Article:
An employee collected dead crows after wearing PPE kit to avoid  spread of bird flu in Daly College on Saturday
An employee collected dead crows after wearing PPE kit to avoid spread of bird flu in Daly College on Saturday

Indore: Thirteen more crows were found dead in Daly College on Saturday morning as bird flu spread across the campus. In all, 83 crows have died on Daly College campus so far. Crows were first found dead for at Daly College on December 29. Some of the crows were tested and found positive for Influenza A virus subtype H5N8, commonly known as bird flu.

“The crows were buried as per guidelines and the entire area including trees was sanitised,” veterinary department deputy director PK Sharma said. He added that bird flu spreads much like corona in humans. “It’s too quick. In case of bird flu, the bird dies within 12 hours of being infected,” Sharma said.

The samples of the dead crows were sent to a laboratory in Bhopal for examination. The report showed birds positive for bird flu. Meanwhile, 20 more crows were found dead in the campus on Friday.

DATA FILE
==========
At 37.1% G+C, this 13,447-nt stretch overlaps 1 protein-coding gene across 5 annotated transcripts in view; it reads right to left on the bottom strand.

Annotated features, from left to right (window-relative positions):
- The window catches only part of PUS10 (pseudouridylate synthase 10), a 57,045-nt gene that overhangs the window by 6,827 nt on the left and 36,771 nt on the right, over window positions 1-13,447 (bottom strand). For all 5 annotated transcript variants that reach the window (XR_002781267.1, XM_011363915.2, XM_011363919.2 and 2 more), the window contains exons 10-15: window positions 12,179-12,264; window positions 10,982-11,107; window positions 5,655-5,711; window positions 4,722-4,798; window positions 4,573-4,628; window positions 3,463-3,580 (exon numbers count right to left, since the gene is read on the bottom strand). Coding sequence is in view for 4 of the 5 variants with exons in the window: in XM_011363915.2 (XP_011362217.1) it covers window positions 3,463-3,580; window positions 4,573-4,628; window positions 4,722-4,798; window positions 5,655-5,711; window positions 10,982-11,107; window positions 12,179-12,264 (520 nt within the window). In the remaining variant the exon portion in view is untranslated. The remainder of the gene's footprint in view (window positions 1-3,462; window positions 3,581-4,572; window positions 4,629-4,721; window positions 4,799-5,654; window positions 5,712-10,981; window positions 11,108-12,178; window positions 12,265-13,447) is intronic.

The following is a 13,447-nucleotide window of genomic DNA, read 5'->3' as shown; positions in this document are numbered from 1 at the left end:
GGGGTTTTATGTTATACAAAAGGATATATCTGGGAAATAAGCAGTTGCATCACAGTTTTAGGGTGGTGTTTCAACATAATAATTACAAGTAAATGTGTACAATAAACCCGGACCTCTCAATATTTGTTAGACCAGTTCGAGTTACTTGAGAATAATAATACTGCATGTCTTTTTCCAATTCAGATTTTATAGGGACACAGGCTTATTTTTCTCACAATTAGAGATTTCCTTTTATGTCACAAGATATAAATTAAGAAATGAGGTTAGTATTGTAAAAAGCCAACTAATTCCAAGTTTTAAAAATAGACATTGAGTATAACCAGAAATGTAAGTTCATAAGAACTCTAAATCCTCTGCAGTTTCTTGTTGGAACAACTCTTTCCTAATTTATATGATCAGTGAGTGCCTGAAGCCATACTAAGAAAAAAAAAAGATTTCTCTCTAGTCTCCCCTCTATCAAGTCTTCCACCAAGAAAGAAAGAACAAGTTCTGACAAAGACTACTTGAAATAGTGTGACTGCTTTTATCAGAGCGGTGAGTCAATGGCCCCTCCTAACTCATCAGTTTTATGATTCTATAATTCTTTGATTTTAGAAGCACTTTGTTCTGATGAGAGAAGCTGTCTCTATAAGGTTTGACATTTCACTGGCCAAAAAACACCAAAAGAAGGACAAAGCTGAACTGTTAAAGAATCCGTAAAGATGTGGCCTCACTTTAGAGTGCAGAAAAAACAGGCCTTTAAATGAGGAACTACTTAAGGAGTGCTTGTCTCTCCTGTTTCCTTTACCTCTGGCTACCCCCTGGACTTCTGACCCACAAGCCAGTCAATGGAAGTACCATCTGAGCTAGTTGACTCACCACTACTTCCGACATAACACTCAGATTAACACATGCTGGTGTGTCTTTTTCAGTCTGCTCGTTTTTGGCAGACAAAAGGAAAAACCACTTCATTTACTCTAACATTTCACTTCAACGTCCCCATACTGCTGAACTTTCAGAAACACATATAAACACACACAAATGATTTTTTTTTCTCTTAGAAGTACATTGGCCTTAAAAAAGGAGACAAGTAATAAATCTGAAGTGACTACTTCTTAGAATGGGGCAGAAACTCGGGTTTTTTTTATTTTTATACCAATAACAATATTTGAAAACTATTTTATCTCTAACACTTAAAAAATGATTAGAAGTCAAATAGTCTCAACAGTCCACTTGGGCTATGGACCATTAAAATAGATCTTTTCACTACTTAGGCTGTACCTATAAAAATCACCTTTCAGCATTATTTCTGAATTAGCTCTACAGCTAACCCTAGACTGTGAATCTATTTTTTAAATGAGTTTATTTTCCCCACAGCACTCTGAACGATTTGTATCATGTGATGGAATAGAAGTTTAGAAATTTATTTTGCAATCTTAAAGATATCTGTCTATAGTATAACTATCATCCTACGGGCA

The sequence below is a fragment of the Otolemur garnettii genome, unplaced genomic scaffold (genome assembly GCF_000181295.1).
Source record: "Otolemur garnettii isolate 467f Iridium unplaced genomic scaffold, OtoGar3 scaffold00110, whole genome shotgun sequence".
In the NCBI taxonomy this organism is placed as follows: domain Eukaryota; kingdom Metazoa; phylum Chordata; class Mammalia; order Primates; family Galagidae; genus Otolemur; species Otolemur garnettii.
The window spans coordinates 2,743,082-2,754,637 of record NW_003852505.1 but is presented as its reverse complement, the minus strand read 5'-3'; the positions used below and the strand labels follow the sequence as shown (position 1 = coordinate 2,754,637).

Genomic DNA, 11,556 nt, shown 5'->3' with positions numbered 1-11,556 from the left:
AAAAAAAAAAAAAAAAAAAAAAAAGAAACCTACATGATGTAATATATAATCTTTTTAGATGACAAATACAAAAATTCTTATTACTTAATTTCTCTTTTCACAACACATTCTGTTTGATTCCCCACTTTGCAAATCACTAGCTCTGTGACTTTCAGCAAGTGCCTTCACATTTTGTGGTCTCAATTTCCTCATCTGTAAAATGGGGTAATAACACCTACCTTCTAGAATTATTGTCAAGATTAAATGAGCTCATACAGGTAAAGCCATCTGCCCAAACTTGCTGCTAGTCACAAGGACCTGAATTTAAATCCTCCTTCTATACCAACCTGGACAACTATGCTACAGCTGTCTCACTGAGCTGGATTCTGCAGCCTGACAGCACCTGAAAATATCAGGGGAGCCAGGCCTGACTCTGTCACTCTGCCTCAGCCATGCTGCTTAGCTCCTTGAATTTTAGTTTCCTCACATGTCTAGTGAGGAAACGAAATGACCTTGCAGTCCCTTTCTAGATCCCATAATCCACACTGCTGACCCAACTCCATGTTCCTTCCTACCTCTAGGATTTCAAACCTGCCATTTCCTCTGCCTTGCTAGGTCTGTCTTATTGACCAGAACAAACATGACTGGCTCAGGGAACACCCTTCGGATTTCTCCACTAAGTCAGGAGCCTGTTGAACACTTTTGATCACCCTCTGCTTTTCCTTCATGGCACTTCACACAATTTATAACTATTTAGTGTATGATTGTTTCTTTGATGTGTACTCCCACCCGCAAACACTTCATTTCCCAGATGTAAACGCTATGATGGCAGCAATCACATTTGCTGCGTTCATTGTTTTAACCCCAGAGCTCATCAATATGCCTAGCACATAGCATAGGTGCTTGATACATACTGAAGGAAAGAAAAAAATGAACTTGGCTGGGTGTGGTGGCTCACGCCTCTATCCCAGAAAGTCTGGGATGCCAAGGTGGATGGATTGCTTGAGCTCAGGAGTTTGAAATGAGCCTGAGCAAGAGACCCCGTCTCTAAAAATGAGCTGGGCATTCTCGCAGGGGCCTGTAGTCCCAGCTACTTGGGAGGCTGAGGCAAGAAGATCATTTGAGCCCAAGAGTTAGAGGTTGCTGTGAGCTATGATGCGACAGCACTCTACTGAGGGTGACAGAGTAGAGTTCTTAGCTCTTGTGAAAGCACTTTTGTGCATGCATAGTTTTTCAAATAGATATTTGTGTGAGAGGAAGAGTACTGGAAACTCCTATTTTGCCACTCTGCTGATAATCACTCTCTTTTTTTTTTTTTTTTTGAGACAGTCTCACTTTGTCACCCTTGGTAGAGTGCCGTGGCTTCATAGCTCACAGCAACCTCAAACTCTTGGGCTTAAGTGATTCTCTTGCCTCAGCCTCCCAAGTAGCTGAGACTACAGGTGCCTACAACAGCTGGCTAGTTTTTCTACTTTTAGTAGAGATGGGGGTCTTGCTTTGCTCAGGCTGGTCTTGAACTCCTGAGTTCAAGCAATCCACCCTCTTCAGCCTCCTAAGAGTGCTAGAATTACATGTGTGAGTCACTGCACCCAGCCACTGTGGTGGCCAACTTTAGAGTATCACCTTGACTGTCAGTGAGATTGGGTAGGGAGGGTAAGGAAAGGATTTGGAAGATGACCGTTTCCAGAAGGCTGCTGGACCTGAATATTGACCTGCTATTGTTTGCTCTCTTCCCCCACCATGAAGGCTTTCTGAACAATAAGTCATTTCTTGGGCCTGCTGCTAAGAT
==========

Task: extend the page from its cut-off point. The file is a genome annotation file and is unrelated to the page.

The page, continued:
6 feet deep pit to bury dead crows: The crows killed by the virus were buried in presence of veterinary department officials on Saturday morning. An employee present here collected the dead crows after wearing a PPE kit. The bird was put in a black polythene bag. A pit of 6 feet was dug with help of JCB. The crows were buried in the pit. Before covering the pit, a layer of limestone powder and salt was put on dead crows. The pit was then covered with soil. “The layer of limestone powder and salt breaks virus chain and helps in controlling its spread,” Sharma said.

Monitoring for a week or more: Survey and observation of birds and humans in the area will continue for over a week. Officials will monitor birds and ensure control of bird flu spread. H5N1 is the most common form of bird flu. It’s deadly to birds and can easily affect humans and other animals that come in contact with a carrier. According to World Health Organisation, H5N1 was first discovered in humans in 1997 and has killed nearly 60 per cent of those infected.

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